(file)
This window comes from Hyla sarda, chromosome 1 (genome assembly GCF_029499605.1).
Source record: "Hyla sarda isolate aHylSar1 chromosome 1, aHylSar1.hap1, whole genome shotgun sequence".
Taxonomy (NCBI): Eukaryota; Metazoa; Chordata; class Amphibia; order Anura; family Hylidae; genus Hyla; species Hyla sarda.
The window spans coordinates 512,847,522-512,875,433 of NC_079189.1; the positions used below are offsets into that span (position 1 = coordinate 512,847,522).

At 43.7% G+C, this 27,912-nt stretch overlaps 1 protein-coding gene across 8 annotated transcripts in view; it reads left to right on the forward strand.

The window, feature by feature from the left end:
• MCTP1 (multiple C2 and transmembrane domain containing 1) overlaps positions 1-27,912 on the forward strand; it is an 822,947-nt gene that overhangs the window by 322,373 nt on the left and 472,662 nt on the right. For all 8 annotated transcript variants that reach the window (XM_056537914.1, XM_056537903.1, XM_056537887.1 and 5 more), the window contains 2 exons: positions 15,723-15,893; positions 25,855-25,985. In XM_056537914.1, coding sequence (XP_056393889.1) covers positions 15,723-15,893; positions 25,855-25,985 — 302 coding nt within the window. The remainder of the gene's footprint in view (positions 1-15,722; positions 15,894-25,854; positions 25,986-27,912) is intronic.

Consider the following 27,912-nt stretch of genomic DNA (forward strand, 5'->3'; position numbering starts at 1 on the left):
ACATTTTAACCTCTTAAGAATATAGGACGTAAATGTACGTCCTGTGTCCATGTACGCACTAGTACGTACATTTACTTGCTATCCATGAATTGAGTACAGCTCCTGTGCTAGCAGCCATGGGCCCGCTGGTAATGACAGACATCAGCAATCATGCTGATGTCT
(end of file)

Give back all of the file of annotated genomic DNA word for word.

This window comes from Hyla sarda, chromosome 1 (genome assembly GCF_029499605.1).
Source record: "Hyla sarda isolate aHylSar1 chromosome 1, aHylSar1.hap1, whole genome shotgun sequence".
Taxonomy (NCBI): Eukaryota; Metazoa; Chordata; class Amphibia; order Anura; family Hylidae; genus Hyla; species Hyla sarda.
The window spans coordinates 512,847,522-512,875,433 of NC_079189.1; the positions used below are offsets into that span (position 1 = coordinate 512,847,522).

At 43.7% G+C, this 27,912-nt stretch overlaps 1 protein-coding gene across 8 annotated transcripts in view; it reads left to right on the forward strand.

The window, feature by feature from the left end:
• MCTP1 (multiple C2 and transmembrane domain containing 1) overlaps positions 1-27,912 on the forward strand; it is an 822,947-nt gene that overhangs the window by 322,373 nt on the left and 472,662 nt on the right. For all 8 annotated transcript variants that reach the window (XM_056537914.1, XM_056537903.1, XM_056537887.1 and 5 more), the window contains 2 exons: positions 15,723-15,893; positions 25,855-25,985. In XM_056537914.1, coding sequence (XP_056393889.1) covers positions 15,723-15,893; positions 25,855-25,985 — 302 coding nt within the window. The remainder of the gene's footprint in view (positions 1-15,722; positions 15,894-25,854; positions 25,986-27,912) is intronic.

Consider the following 27,912-nt stretch of genomic DNA (forward strand, 5'->3'; position numbering starts at 1 on the left):
ACATTTTAACCTCTTAAGAATATAGGACGTAAATGTACGTCCTGTGTCCATGTACGCACTAGTACGTACATTTACTTGCTATCCATGAATTGAGTACAGCTCCTGTGCTAGCAGCCATGGGCCCGCTGGTAATGACAGACATCAGCAATCATGCTGATGTCT